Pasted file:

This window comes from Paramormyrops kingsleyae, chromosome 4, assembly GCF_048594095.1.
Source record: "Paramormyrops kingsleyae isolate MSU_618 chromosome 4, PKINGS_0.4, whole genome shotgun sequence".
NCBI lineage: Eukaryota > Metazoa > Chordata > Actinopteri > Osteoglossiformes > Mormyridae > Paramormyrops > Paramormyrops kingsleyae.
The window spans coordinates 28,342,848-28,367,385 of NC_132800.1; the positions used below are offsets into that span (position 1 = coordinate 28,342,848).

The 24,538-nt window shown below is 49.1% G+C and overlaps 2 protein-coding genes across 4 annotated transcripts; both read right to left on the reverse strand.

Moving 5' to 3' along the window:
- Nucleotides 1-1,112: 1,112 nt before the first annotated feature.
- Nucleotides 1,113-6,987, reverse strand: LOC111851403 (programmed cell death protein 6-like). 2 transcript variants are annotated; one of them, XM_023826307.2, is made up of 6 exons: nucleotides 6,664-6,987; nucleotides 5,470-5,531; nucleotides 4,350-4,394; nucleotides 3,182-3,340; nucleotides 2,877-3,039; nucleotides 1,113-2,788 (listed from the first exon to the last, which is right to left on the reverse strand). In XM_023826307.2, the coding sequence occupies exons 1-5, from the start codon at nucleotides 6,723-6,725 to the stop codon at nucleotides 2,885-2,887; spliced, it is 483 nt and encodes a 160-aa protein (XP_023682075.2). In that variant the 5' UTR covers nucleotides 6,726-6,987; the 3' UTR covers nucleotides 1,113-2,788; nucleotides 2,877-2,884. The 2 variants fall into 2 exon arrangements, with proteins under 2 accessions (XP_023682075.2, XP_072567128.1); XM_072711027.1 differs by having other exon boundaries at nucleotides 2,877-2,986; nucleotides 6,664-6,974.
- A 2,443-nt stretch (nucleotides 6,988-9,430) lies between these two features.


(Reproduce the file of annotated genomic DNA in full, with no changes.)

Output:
This window comes from Paramormyrops kingsleyae, chromosome 4, assembly GCF_048594095.1.
Source record: "Paramormyrops kingsleyae isolate MSU_618 chromosome 4, PKINGS_0.4, whole genome shotgun sequence".
NCBI lineage: Eukaryota > Metazoa > Chordata > Actinopteri > Osteoglossiformes > Mormyridae > Paramormyrops > Paramormyrops kingsleyae.
The window spans coordinates 28,342,848-28,367,385 of NC_132800.1; the positions used below are offsets into that span (position 1 = coordinate 28,342,848).

The 24,538-nt window shown below is 49.1% G+C and overlaps 2 protein-coding genes across 4 annotated transcripts; both read right to left on the reverse strand.

Moving 5' to 3' along the window:
- Nucleotides 1-1,112: 1,112 nt before the first annotated feature.
- Nucleotides 1,113-6,987, reverse strand: LOC111851403 (programmed cell death protein 6-like). 2 transcript variants are annotated; one of them, XM_023826307.2, is made up of 6 exons: nucleotides 6,664-6,987; nucleotides 5,470-5,531; nucleotides 4,350-4,394; nucleotides 3,182-3,340; nucleotides 2,877-3,039; nucleotides 1,113-2,788 (listed from the first exon to the last, which is right to left on the reverse strand). In XM_023826307.2, the coding sequence occupies exons 1-5, from the start codon at nucleotides 6,723-6,725 to the stop codon at nucleotides 2,885-2,887; spliced, it is 483 nt and encodes a 160-aa protein (XP_023682075.2). In that variant the 5' UTR covers nucleotides 6,726-6,987; the 3' UTR covers nucleotides 1,113-2,788; nucleotides 2,877-2,884. The 2 variants fall into 2 exon arrangements, with proteins under 2 accessions (XP_023682075.2, XP_072567128.1); XM_072711027.1 differs by having other exon boundaries at nucleotides 2,877-2,986; nucleotides 6,664-6,974.
- A 2,443-nt stretch (nucleotides 6,988-9,430) lies between these two features.